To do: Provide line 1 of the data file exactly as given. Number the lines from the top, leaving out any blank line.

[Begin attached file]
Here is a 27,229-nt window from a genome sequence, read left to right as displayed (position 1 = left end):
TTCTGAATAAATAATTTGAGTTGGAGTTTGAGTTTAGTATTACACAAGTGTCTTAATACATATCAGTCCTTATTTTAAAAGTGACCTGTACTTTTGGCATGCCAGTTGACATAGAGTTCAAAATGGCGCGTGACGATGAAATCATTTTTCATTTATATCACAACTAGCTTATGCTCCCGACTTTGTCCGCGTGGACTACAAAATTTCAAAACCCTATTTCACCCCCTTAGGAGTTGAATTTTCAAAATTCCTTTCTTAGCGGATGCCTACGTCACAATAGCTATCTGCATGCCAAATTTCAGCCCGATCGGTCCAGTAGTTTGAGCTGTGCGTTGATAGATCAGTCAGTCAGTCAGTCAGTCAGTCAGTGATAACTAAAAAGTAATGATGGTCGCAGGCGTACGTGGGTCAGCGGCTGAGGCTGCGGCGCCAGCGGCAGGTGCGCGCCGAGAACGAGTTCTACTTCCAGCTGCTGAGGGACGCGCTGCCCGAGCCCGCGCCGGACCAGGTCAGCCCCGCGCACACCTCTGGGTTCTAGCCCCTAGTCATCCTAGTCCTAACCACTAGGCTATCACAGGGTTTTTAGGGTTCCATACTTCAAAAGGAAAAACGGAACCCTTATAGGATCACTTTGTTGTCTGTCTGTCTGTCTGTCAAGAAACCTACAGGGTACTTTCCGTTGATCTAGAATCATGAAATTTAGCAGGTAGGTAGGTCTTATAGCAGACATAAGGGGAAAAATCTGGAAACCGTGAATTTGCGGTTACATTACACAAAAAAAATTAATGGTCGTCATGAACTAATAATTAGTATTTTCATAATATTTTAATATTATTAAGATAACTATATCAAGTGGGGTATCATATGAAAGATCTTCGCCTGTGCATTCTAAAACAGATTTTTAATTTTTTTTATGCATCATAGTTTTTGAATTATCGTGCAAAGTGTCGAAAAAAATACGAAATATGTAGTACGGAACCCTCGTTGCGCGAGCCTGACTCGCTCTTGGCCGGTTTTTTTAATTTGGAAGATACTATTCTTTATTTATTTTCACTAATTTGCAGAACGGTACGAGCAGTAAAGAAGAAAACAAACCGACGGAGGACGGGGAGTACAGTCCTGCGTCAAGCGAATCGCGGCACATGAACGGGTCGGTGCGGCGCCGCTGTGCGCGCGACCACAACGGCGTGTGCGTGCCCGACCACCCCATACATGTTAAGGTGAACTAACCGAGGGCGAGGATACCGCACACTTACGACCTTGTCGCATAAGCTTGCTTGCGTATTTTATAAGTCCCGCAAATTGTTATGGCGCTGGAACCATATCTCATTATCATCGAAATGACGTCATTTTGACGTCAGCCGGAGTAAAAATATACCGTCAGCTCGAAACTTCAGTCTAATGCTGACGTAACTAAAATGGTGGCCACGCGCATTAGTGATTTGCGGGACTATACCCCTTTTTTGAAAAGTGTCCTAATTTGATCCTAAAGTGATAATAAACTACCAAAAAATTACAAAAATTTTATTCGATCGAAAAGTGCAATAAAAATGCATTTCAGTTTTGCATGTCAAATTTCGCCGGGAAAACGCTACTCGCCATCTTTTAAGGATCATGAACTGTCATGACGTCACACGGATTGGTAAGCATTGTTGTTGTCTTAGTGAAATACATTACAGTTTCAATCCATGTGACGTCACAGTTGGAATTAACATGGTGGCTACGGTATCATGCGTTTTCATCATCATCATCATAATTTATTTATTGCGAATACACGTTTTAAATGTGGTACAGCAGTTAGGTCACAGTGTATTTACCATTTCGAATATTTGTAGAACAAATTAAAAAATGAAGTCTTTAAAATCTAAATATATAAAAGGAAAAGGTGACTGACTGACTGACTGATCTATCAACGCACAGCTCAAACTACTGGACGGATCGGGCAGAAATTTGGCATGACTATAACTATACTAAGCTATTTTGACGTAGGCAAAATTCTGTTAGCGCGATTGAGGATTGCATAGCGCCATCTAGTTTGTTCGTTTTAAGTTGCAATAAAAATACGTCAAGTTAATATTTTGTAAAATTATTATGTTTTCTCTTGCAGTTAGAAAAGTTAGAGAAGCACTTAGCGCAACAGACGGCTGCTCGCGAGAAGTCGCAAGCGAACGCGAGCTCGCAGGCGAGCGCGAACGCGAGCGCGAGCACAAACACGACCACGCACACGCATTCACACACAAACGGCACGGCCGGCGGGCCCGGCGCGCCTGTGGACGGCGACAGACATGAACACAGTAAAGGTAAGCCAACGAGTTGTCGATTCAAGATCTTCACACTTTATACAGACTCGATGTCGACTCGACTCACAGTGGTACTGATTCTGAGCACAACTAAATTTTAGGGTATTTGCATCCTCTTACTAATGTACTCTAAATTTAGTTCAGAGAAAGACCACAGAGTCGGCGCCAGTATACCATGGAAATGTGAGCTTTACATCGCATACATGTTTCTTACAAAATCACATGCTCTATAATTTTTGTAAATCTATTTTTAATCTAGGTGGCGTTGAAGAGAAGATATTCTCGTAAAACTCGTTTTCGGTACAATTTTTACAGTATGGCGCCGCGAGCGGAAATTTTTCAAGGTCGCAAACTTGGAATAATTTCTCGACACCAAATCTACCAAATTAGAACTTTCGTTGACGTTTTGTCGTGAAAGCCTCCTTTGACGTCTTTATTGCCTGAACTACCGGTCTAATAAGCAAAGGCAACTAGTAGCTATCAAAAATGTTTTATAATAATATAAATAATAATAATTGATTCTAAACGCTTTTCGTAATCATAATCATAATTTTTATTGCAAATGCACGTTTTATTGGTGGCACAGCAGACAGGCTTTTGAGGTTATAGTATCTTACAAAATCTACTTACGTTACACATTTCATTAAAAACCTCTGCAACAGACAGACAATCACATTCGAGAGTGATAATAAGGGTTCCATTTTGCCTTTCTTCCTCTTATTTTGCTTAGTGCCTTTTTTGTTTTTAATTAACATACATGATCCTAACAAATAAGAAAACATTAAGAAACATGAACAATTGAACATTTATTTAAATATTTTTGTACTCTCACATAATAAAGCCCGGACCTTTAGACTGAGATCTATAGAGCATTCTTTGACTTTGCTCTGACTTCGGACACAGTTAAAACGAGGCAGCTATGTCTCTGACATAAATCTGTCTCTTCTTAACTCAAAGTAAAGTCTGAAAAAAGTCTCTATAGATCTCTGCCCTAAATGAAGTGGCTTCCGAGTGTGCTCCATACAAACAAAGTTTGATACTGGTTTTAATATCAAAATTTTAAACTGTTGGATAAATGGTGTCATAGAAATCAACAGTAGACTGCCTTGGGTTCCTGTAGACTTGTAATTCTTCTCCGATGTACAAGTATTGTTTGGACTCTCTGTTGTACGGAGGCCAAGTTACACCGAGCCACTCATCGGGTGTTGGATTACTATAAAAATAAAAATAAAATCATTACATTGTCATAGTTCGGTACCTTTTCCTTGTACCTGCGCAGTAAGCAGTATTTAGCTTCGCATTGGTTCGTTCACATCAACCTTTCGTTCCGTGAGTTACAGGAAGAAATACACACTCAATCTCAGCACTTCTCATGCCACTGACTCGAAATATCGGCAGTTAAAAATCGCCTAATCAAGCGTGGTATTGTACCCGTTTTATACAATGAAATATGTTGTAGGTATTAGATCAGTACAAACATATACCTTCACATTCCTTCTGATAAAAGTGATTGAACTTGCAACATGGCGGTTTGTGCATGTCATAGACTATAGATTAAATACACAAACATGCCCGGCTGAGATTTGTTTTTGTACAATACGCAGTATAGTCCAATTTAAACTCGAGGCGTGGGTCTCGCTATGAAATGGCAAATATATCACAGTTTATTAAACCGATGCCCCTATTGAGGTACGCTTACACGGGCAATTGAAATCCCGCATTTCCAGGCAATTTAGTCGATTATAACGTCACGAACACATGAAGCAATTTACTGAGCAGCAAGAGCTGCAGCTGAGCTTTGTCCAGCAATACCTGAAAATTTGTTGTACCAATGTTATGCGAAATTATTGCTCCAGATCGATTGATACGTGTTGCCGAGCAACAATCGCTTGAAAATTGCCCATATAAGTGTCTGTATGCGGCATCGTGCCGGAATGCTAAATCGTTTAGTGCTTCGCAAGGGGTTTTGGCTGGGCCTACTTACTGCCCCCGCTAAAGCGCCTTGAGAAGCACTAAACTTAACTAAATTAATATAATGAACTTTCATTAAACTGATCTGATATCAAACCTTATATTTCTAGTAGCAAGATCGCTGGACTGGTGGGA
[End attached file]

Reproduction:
Here is a 27,229-nt window from a genome sequence, read left to right as displayed (position 1 = left end):